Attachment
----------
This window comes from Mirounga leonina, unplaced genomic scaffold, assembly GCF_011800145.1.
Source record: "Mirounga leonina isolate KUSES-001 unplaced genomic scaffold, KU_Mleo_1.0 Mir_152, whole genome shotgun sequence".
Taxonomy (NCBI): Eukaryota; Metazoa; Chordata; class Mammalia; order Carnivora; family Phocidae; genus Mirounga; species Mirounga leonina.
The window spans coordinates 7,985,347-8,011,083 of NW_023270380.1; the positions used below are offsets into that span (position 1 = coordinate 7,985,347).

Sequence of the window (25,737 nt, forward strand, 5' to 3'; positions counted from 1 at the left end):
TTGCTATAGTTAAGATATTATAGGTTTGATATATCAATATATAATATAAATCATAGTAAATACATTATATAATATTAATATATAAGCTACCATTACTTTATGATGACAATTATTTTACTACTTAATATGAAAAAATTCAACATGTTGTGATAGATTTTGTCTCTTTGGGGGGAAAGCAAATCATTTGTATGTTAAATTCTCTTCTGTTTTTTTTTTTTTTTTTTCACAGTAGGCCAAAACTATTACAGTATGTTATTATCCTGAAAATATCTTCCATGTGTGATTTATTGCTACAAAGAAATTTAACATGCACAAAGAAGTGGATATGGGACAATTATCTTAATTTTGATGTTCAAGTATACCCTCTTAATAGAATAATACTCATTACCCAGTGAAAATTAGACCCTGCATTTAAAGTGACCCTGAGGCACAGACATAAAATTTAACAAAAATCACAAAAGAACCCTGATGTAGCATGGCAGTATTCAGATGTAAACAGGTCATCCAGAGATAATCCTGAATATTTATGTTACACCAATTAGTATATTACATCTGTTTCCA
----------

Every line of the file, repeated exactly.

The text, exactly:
This window comes from Mirounga leonina, unplaced genomic scaffold, assembly GCF_011800145.1.
Source record: "Mirounga leonina isolate KUSES-001 unplaced genomic scaffold, KU_Mleo_1.0 Mir_152, whole genome shotgun sequence".
Taxonomy (NCBI): Eukaryota; Metazoa; Chordata; class Mammalia; order Carnivora; family Phocidae; genus Mirounga; species Mirounga leonina.
The window spans coordinates 7,985,347-8,011,083 of NW_023270380.1; the positions used below are offsets into that span (position 1 = coordinate 7,985,347).

Sequence of the window (25,737 nt, forward strand, 5' to 3'; positions counted from 1 at the left end):
TTGCTATAGTTAAGATATTATAGGTTTGATATATCAATATATAATATAAATCATAGTAAATACATTATATAATATTAATATATAAGCTACCATTACTTTATGATGACAATTATTTTACTACTTAATATGAAAAAATTCAACATGTTGTGATAGATTTTGTCTCTTTGGGGGGAAAGCAAATCATTTGTATGTTAAATTCTCTTCTGTTTTTTTTTTTTTTTTTTCACAGTAGGCCAAAACTATTACAGTATGTTATTATCCTGAAAATATCTTCCATGTGTGATTTATTGCTACAAAGAAATTTAACATGCACAAAGAAGTGGATATGGGACAATTATCTTAATTTTGATGTTCAAGTATACCCTCTTAATAGAATAATACTCATTACCCAGTGAAAATTAGACCCTGCATTTAAAGTGACCCTGAGGCACAGACATAAAATTTAACAAAAATCACAAAAGAACCCTGATGTAGCATGGCAGTATTCAGATGTAAACAGGTCATCCAGAGATAATCCTGAATATTTATGTTACACCAATTAGTATATTACATCTGTTTCCA